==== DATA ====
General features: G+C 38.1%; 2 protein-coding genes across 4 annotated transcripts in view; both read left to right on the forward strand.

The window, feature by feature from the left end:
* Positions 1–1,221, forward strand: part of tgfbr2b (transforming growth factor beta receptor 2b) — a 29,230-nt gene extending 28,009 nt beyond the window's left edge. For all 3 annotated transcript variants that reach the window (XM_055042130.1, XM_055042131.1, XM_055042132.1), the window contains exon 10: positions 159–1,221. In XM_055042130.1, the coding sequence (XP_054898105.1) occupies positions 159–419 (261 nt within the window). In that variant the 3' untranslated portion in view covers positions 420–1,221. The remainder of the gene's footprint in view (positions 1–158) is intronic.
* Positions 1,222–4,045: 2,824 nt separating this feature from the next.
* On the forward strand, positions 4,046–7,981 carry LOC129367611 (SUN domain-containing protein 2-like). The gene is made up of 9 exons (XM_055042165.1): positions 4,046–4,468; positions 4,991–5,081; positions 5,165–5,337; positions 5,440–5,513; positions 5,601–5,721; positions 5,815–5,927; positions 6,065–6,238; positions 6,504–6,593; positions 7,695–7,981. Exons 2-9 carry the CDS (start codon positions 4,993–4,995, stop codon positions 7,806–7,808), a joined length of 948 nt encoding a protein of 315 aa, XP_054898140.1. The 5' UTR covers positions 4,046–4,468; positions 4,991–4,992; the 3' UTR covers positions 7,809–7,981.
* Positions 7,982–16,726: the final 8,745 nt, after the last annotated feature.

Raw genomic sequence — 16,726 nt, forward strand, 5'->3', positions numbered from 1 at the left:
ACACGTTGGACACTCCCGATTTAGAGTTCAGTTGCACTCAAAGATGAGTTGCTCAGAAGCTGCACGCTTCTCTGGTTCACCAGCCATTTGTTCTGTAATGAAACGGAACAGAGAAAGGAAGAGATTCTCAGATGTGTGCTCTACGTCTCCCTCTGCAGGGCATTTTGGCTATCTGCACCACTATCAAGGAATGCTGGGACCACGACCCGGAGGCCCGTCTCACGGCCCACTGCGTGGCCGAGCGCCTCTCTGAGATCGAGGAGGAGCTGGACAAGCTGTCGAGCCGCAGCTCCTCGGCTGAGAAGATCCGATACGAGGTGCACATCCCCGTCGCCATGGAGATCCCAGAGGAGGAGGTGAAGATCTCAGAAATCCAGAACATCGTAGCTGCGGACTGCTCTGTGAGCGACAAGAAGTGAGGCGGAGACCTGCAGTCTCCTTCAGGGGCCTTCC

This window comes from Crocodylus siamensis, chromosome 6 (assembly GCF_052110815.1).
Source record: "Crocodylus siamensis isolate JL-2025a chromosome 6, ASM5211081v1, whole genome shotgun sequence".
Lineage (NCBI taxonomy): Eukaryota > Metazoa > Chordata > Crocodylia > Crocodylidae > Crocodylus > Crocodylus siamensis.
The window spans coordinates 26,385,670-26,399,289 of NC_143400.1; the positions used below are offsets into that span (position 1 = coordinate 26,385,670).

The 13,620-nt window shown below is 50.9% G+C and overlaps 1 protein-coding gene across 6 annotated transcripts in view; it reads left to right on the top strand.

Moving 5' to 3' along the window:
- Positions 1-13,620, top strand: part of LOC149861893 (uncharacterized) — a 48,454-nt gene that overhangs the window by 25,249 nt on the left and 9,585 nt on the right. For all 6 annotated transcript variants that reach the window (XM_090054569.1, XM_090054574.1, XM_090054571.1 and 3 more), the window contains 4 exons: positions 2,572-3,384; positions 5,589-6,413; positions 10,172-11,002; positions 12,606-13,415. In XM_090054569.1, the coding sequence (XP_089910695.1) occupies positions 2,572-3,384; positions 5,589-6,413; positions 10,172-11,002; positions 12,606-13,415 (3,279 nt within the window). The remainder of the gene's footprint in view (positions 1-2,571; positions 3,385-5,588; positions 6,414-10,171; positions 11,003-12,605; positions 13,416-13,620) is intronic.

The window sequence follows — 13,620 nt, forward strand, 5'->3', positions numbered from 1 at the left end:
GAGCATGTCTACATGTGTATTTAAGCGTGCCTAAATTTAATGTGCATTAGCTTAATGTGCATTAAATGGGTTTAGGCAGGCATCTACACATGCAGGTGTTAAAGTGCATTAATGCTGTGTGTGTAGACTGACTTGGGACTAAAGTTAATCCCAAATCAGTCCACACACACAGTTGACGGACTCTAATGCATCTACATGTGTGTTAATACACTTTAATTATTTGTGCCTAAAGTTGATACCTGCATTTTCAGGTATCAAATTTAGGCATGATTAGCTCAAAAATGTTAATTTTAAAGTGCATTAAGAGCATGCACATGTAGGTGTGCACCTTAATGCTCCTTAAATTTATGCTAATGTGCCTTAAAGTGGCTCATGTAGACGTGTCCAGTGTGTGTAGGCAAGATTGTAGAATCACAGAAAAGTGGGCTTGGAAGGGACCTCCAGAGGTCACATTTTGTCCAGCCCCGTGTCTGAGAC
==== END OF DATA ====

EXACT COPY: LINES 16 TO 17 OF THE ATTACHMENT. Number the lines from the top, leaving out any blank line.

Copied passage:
The window sequence follows — 13,620 nt, forward strand, 5'->3', positions numbered from 1 at the left end:
GAGCATGTCTACATGTGTATTTAAGCGTGCCTAAATTTAATGTGCATTAGCTTAATGTGCATTAAATGGGTTTAGGCAGGCATCTACACATGCAGGTGTTAAAGTGCATTAATGCTGTGTGTGTAGACTGACTTGGGACTAAAGTTAATCCCAAATCAGTCCACACACACAGTTGACGGACTCTAATGCATCTACATGTGTGTTAATACACTTTAATTATTTGTGCCTAAAGTTGATACCTGCATTTTCAGGTATCAAATTTAGGCATGATTAGCTCAAAAATGTTAATTTTAAAGTGCATTAAGAGCATGCACATGTAGGTGTGCACCTTAATGCTCCTTAAATTTATGCTAATGTGCCTTAAAGTGGCTCATGTAGACGTGTCCAGTGTGTGTAGGCAAGATTGTAGAATCACAGAAAAGTGGGCTTGGAAGGGACCTCCAGAGGTCACATTTTGTCCAGCCCCGTGTCTGAGAC